DENTISTS REPORT INCREASE IN TEETH GRINDING AND CLENCHING AS A RESULT OF STRESS AMID PANDEMIC

Dentists are reporting increases in the number of patients grinding and clenching their teeth as the Covid-19 pandemic continues, a new report has found.

The increase in patients with the conditions, which are often associated with stress, was reported through a February survey by the American Dental Association (ADA) Health Policy Institute, which found that more than 70 per cent of dentists surveyed reported seeing an increase since the fall.

“Our polling has served as a barometer for pandemic stress affecting patients and communities seen through the eyes of dentists,” said Marko Vujicic, PhD, chief economist and vice president of the ADA Health Policy Institute. “The increase over time suggests stress-related conditions have become substantially more prevalent since the onset of Covid-19.”

Clenching is forceful pressure on the jaws and teeth, which can occur during the day or while sleeping, while grinding occurs when the lower jaw is tightened and moves against the upper jaw.

According to the Mayo Clinic, the conditions can result in increased tooth pain or sensitivity, jaw, neck or face pain, and headaches.

People have also been experiencing higher rates of chipped or cracked teeth, which are also stress-related oral health issues and a frequent result of grinding or clenching, with 63 per cent of dentists reporting increases in the number of cases.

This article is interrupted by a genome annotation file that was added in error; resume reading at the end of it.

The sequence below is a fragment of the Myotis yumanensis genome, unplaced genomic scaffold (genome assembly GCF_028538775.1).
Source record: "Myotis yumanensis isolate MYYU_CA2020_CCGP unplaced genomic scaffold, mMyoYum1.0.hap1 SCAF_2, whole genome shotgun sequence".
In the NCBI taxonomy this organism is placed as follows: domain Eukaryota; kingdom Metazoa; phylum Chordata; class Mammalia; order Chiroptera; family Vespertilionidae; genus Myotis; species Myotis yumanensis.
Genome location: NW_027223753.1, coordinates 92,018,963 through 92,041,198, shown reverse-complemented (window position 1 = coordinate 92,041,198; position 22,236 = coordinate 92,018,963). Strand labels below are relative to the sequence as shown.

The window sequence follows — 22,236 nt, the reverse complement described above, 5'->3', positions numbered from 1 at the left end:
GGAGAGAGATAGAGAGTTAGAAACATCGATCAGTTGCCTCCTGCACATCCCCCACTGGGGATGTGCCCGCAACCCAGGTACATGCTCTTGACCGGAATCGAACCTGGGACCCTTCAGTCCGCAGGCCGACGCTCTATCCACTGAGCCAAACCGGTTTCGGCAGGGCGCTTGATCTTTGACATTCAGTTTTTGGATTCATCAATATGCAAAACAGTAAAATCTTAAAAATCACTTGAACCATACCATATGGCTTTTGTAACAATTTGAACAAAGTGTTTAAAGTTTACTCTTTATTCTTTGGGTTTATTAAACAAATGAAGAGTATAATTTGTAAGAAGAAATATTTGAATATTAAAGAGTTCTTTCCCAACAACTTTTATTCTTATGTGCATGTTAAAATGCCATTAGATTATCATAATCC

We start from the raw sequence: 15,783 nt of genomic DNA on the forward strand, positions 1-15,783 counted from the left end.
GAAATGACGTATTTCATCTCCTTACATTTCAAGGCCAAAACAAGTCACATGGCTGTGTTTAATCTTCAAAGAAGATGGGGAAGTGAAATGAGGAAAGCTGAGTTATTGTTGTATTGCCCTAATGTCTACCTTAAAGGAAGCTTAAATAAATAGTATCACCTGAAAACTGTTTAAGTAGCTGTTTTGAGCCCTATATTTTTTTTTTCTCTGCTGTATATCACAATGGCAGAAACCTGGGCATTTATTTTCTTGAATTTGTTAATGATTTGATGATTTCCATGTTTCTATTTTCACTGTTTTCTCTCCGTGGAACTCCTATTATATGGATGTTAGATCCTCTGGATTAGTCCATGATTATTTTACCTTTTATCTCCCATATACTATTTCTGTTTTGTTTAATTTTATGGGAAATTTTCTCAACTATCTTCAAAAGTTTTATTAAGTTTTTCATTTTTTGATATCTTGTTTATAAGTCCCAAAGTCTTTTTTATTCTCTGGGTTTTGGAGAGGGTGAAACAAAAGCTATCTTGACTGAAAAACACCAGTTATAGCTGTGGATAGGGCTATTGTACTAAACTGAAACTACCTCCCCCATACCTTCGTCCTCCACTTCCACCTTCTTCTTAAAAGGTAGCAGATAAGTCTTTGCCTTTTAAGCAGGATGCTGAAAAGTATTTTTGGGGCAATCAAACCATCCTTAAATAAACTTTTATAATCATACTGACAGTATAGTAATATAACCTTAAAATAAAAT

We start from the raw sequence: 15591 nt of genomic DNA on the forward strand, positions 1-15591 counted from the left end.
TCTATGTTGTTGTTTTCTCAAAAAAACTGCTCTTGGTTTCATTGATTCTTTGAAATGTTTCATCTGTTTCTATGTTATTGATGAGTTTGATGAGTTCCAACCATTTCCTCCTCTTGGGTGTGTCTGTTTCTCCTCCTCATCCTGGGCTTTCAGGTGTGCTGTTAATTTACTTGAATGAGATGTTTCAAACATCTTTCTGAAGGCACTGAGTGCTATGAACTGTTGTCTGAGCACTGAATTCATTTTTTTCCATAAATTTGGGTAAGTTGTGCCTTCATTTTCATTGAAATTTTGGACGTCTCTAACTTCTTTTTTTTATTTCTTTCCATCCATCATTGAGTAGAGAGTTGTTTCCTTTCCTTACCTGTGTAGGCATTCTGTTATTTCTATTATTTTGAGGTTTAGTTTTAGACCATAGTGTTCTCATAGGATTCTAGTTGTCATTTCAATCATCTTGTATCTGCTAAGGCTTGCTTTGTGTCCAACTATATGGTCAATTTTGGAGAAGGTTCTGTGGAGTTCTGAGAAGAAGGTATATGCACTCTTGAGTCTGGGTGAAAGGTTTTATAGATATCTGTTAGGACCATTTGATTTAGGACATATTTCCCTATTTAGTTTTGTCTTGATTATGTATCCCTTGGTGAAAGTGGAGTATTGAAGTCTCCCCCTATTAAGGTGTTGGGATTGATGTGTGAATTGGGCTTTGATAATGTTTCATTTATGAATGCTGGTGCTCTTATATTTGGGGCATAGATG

According to the ADA, which published the findings in March, the increase has shown that it is “more important than ever” for people to visit the dentist regularly, withMarcelo Araujo, DDS, MS, PhD, ADA chief science officer, stating: “As the pandemic continues, dentists are seeing stress-related dental conditions more and more.

“It’s more important than ever for people to maintain their dental health, including seeing the dentist regularly to address any issues that could have long-term impact.”

The issues may also go unnoticed until they are pointed out by a dentist, as Dr Paul Levine of Levine Dental Associates told USAToday that most people are unaware they have a problem such as teeth grinding.

“If you’re sleeping, you may not notice that you’re grinding your teeth, but your spouse or partner may notice,” he said, noting that grinding often leaves “distinct patterns of wear that can be seen only during a dental exam”.

While Dr Levine acknowledged that a mouth guard can be beneficial to those grinding or clenching, he said “addressing the stress and finding ways to deal with the stress is the best way to fix all of this”.

As the pandemic continues into its second year, a survey undertaken by the US Census Bureau in December found that more than 42 per cent of respondents reported symptoms of anxiety or depression.

Fortunately, the ADA found “no meaningful change in the prevalence reported for conditions such as bad breath and dry mouth” after reports that mask-wearing may impact dental health.

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